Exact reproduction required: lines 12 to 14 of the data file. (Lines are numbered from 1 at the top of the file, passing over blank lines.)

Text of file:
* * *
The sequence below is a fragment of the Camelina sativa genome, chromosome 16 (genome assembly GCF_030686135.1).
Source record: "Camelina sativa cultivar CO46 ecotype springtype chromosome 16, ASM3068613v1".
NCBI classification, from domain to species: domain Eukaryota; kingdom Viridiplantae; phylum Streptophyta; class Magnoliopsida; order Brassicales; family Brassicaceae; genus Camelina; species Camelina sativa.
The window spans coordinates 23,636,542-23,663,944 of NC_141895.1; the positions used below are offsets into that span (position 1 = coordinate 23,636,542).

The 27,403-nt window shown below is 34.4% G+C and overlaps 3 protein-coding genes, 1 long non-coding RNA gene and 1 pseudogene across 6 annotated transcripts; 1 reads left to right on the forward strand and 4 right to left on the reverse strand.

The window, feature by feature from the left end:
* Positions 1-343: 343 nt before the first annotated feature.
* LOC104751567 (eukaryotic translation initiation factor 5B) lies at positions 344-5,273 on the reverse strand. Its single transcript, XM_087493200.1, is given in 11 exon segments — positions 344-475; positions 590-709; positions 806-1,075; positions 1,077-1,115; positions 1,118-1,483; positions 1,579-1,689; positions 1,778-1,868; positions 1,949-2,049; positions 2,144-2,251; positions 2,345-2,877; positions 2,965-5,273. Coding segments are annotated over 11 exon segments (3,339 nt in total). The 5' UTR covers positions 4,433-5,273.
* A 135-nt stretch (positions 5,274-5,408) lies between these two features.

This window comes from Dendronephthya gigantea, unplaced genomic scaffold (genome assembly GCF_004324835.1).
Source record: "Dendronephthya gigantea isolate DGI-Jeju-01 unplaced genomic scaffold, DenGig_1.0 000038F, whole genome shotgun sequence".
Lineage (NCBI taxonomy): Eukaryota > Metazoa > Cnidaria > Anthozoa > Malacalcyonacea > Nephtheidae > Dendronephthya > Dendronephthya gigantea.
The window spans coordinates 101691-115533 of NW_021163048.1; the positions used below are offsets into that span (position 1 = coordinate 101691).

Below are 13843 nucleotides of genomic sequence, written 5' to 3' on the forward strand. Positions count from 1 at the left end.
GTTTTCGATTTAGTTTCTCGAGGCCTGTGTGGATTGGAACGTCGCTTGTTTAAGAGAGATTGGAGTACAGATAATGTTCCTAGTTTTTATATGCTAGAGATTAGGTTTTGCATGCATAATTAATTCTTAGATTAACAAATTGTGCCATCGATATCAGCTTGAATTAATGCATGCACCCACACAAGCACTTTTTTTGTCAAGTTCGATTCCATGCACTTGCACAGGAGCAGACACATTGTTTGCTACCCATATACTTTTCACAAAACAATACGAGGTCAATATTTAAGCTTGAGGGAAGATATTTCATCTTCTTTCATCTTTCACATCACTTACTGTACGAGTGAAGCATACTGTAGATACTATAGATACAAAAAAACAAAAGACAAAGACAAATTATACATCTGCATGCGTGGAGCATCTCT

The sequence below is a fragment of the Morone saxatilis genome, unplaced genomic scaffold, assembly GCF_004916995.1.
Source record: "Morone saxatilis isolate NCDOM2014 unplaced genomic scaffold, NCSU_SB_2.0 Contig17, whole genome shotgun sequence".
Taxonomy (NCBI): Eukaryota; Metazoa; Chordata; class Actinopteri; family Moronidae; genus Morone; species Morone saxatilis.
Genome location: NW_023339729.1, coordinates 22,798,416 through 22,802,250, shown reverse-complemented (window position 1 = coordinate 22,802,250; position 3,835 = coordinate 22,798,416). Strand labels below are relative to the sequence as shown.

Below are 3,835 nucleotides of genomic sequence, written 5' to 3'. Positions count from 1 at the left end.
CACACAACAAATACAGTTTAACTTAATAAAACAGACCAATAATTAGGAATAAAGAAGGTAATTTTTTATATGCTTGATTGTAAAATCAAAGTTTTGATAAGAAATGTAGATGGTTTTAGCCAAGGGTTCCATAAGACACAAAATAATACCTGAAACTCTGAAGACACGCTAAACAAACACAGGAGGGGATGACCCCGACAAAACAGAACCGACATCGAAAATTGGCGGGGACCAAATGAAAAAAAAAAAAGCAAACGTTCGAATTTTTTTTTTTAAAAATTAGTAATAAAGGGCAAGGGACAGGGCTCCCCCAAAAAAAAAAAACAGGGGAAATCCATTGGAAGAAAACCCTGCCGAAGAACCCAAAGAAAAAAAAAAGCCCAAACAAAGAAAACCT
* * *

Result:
Lineage (NCBI taxonomy): Eukaryota > Metazoa > Cnidaria > Anthozoa > Malacalcyonacea > Nephtheidae > Dendronephthya > Dendronephthya gigantea.
The window spans coordinates 101691-115533 of NW_021163048.1; the positions used below are offsets into that span (position 1 = coordinate 101691).

Below are 13843 nucleotides of genomic sequence, written 5' to 3' on the forward strand. Positions count from 1 at the left end.